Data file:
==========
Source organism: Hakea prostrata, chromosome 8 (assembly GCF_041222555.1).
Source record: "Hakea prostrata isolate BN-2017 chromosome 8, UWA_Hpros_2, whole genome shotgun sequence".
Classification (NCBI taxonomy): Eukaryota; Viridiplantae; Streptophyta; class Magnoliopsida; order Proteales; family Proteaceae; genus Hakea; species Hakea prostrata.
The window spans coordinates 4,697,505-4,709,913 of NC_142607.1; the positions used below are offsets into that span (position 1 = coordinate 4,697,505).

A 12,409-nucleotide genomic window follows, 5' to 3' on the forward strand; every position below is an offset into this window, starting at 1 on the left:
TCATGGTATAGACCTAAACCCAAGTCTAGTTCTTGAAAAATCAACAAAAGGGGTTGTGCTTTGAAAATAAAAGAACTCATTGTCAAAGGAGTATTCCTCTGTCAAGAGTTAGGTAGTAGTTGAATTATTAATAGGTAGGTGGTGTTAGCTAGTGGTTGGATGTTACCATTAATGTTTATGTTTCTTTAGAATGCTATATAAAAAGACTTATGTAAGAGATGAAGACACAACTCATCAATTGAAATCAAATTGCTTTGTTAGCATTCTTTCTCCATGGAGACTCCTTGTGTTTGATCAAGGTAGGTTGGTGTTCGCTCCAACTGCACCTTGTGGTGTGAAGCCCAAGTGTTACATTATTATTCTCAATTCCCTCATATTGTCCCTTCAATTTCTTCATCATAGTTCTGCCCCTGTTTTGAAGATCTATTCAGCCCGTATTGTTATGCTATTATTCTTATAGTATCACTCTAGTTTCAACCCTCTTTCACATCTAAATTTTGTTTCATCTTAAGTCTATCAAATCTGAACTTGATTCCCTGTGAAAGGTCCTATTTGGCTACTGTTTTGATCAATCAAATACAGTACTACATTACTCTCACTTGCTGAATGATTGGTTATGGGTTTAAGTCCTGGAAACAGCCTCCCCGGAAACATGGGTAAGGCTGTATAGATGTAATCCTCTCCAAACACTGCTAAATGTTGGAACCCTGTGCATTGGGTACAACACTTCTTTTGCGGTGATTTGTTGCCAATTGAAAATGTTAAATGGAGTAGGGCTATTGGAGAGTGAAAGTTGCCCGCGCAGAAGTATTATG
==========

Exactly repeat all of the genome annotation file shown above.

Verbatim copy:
Source organism: Hakea prostrata, chromosome 8 (assembly GCF_041222555.1).
Source record: "Hakea prostrata isolate BN-2017 chromosome 8, UWA_Hpros_2, whole genome shotgun sequence".
Classification (NCBI taxonomy): Eukaryota; Viridiplantae; Streptophyta; class Magnoliopsida; order Proteales; family Proteaceae; genus Hakea; species Hakea prostrata.
The window spans coordinates 4,697,505-4,709,913 of NC_142607.1; the positions used below are offsets into that span (position 1 = coordinate 4,697,505).

A 12,409-nucleotide genomic window follows, 5' to 3' on the forward strand; every position below is an offset into this window, starting at 1 on the left:
TCATGGTATAGACCTAAACCCAAGTCTAGTTCTTGAAAAATCAACAAAAGGGGTTGTGCTTTGAAAATAAAAGAACTCATTGTCAAAGGAGTATTCCTCTGTCAAGAGTTAGGTAGTAGTTGAATTATTAATAGGTAGGTGGTGTTAGCTAGTGGTTGGATGTTACCATTAATGTTTATGTTTCTTTAGAATGCTATATAAAAAGACTTATGTAAGAGATGAAGACACAACTCATCAATTGAAATCAAATTGCTTTGTTAGCATTCTTTCTCCATGGAGACTCCTTGTGTTTGATCAAGGTAGGTTGGTGTTCGCTCCAACTGCACCTTGTGGTGTGAAGCCCAAGTGTTACATTATTATTCTCAATTCCCTCATATTGTCCCTTCAATTTCTTCATCATAGTTCTGCCCCTGTTTTGAAGATCTATTCAGCCCGTATTGTTATGCTATTATTCTTATAGTATCACTCTAGTTTCAACCCTCTTTCACATCTAAATTTTGTTTCATCTTAAGTCTATCAAATCTGAACTTGATTCCCTGTGAAAGGTCCTATTTGGCTACTGTTTTGATCAATCAAATACAGTACTACATTACTCTCACTTGCTGAATGATTGGTTATGGGTTTAAGTCCTGGAAACAGCCTCCCCGGAAACATGGGTAAGGCTGTATAGATGTAATCCTCTCCAAACACTGCTAAATGTTGGAACCCTGTGCATTGGGTACAACACTTCTTTTGCGGTGATTTGTTGCCAATTGAAAATGTTAAATGGAGTAGGGCTATTGGAGAGTGAAAGTTGCCCGCGCAGAAGTATTATG